Fighter ace scores will be largely revised after the last veteran pilots are no longer here, correcting widely held lists and books by notable authors like Chris Shores. Whilst scores are not important, for historical accuracy it is right we get close, as the Americans and others have corrected downwards wartime credits for scores. WW1 had the same problem:Mannock score was corrected twice. Bishop also in doubt. These men will still be respected and still excite interest in future research. Some scores were exaggerated for medals, promotions and glory(Not by many, but by some). Some victories were claimed in good faith whereas in reality they could not stop and watch a falling aircraft until it crashed. Many were claimed by several others, unknown, or known to the other, but still claimed as if made on their own, again by error or deliberately to get medals, etc. A fighter shot down at 24000 feet could be fired on by 4 different pilots on the way down, unseen by number 1 to fire. This showed as multiple claims and also inflated scores compared to those acknowledged post war. I still take exception to the fact that Luftwaffe losses are hard to verify due to the bombing of records. Too many times this is an excuse. Has anyone ever worked out the total production, in service figures for Luftwaffe total aircraft, at any given times or as a whole? Then deducted those acknowledged as lost, say in the Battle of Britain period? Then worked out where the missing ones are in number or by werke No and when written off subsequently? There are huge anomalies in those claimed shot down of the Luftwaffe but also in those admitted lost and then those scrapped at the end of the war. There are hidden gaps where aircraft disappeared with \Records lost in Bombing\ excuses. Some claims will be wrong for example as Marseilles claim for 17 in 1 day and several in 1 combat where very few match these claims and several pilots also claimed that day. Likewise some of the top RAF pilots scores do not match up. What is important is that we remember the deeds of these men, what they achieved and also how skilfully and hard they fought for what they believed in at the time. Generally, most claims were made in good faith and some errors were as a result of confusion in air fighting. Fire seen in an aircraft going down, looks conclusive;Claim-Destroyed. Aircraft could have had fire got under control and landed, aircraft repaired and therefore claim not match a loss. In 1940, many German pilots dived with full power and left a black smoke trail from exhausts, these were claimed when in reality they were escaping sometimes. Some German leaders had wingmen recording their kills and times and confirming these. These are fairly accurate but again sometimes rank, status, medals and promotion got in the way of what actually happened. Many were mistaken. The worst claims were Japanese, French and a few others. American and Luftwaffe late war victories were fairly accurate on the whole, less so in early war periods. Also the RAF constantly changed its credit system for allowing a kill and also its categories. Some wartime lists showed RAF pilots like Clostermann with 33, Malan with 35 and so on. These included sometimes, shares as whole kills, Probables also and sometimes, as in Clostermann`s case, ground kills as air kills as the French scoring system showed differently. Post war he was shown to have around 19 victories, plus many probables and ground victories. Including his shares added up, as the Americans do to fractions IE 21.75 We show this as 19 individual, 4 shared with 1 other pilot and 3 shared with 2 other pilots for the RAF in revised scoring. Some theatres were vastly overclaimed in like Malta, Battle of Britain and less so like in the Battle for Germany where crashed USAF aircraft and RAF could be counted and verified or in many cases disallowed even when these crashed, if the AA had a claim;Just to encourage them. Some Squadron Intelligence Officers were more accurate and strict. 66 Sqn extremely strict. Some others were less so, and again were highly publicized Wings or Squadrons, for example at Biggin Hill and Propaganda played a part in these also. By and large, pilots made claims in good faith. Errors and overclaiming still occurs in modern wars and also Friendly fire incidents also. This is inevitable in war where you cannot stop and count wrecks, especially in fast moving combat and in places over the sea.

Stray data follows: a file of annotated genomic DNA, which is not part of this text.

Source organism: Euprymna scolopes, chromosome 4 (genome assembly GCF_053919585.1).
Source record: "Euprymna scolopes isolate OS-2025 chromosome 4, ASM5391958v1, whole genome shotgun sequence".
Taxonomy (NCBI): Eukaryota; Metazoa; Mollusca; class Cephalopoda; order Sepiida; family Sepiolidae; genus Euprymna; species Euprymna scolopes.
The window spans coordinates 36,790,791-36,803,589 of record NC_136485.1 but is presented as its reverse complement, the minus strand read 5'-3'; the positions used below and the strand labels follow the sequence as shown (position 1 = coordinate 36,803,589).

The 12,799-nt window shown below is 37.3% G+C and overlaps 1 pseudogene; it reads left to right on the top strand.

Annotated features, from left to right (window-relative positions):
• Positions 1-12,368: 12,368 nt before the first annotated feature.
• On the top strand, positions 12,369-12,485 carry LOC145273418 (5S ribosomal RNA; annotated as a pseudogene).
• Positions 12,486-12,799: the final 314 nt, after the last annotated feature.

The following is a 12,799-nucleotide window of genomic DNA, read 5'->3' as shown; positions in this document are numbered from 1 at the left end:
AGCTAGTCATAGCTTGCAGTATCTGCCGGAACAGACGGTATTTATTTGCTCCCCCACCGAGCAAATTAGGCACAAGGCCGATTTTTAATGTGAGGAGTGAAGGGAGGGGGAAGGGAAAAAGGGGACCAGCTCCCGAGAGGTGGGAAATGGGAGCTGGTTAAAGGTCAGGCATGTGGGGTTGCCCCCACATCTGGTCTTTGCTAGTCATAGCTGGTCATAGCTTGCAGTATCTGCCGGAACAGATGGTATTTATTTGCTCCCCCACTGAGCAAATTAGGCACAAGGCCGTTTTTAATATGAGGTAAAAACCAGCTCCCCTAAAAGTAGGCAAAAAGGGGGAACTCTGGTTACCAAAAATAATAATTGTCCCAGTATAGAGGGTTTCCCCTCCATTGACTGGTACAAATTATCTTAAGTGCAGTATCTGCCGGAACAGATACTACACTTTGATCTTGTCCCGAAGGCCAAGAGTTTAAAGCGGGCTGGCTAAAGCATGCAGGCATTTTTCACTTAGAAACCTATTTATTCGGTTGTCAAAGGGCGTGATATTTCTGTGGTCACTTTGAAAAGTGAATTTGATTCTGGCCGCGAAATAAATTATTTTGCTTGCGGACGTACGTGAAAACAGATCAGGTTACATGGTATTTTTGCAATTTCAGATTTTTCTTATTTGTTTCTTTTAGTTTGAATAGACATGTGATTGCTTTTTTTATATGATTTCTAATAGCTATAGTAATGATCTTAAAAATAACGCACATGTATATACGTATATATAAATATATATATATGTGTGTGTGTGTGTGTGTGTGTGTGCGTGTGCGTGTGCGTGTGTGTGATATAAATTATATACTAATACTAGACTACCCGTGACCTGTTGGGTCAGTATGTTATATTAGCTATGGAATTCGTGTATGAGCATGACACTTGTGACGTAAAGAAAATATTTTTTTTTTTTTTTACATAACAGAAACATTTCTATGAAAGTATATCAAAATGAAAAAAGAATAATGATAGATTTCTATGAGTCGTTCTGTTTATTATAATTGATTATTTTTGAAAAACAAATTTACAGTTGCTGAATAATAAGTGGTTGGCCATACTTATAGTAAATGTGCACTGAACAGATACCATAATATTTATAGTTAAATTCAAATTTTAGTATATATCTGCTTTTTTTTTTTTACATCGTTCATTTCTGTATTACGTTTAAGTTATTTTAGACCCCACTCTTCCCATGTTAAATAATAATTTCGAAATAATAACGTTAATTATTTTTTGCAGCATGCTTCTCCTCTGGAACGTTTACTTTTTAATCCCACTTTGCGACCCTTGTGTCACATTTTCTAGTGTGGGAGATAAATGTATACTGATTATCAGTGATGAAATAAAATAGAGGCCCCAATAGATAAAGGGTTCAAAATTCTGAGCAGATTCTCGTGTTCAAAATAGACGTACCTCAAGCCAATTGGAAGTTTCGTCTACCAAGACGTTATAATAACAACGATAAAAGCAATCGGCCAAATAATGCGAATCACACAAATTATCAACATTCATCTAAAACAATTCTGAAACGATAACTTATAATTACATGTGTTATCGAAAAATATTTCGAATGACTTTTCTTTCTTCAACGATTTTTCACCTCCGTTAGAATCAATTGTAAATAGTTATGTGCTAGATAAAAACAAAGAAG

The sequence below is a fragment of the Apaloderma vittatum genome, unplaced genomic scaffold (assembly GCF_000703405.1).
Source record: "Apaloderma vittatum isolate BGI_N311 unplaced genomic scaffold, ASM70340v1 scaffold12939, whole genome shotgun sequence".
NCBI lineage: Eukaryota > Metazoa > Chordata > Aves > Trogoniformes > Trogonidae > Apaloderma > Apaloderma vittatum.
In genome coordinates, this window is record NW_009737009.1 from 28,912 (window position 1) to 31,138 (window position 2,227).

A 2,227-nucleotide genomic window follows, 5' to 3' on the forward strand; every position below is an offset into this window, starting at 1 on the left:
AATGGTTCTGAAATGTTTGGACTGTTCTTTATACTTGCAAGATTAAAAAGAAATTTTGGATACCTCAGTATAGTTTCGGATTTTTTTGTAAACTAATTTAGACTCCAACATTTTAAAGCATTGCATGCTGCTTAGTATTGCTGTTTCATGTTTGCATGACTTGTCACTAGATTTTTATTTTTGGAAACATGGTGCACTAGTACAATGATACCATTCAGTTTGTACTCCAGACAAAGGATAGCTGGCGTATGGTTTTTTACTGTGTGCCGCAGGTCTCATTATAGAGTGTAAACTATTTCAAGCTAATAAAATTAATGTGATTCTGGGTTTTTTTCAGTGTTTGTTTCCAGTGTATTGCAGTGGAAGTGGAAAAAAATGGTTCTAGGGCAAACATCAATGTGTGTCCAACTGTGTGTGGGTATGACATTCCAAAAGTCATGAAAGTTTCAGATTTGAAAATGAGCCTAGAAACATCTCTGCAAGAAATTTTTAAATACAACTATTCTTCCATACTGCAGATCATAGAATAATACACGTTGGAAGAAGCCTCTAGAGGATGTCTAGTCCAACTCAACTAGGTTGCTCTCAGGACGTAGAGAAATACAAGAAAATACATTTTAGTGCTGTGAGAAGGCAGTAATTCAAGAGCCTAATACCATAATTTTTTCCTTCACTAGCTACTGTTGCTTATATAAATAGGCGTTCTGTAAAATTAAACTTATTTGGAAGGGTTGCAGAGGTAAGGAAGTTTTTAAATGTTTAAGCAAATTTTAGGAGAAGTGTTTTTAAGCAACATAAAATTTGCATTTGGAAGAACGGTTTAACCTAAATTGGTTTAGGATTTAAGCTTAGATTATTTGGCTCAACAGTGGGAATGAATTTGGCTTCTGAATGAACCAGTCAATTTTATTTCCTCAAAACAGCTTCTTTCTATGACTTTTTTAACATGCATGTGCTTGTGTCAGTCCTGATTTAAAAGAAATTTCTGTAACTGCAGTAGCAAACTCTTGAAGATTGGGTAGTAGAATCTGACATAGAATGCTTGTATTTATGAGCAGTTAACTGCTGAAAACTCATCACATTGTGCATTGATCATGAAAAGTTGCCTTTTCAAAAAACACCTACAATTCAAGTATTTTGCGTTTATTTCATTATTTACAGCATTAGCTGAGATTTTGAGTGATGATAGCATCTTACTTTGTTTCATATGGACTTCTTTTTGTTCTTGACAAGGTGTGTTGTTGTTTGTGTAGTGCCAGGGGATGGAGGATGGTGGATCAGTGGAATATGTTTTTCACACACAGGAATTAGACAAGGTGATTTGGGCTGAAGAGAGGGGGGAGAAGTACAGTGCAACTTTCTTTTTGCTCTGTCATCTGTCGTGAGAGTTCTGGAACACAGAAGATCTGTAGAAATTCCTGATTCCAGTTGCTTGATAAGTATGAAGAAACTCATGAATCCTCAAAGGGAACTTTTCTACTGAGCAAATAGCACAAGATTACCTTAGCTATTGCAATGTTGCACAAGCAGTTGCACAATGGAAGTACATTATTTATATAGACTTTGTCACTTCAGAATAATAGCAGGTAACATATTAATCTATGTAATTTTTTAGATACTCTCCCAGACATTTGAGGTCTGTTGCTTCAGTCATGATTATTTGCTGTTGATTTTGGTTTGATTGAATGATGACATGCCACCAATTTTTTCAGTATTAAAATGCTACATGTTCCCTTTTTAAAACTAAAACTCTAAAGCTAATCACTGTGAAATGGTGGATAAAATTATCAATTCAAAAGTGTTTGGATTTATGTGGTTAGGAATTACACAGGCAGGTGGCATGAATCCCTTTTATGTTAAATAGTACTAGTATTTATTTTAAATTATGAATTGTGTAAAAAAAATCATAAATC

18. chris bright

    That is a great over view. I commented earlier to the effect that the RAF pilots were often flying with hangovers and if not still under the influence and taking Benzedrine to offset these symptoms and against fatigue from flying mission after mission. This was argued and I will furnish my source ,’The Battle of Britain’ by noted authority, James Holland. This is a must read for those studying this page in aerial combat history. I am in no way attempting to diminish the efforts of the RAF, but as a born and bred Brit and one who served in ground crew RCAF with veterans of this conflict I know that all night partying by the flyers was the rule rather than the exception whereas it was not for the Luftwaffe and the Free Polish flyers

  19. al-Zughal

    Well according to me , as the war in Pacific started earlier and the war mostly consisted of aerial combat , most of american aces were allocated to the marine core . Americans had very few skilled pilots since allies mostly believed in numbers rather than quality (like M4 Shermans ) so it can be said that Germans were more skilled than the allied war machine .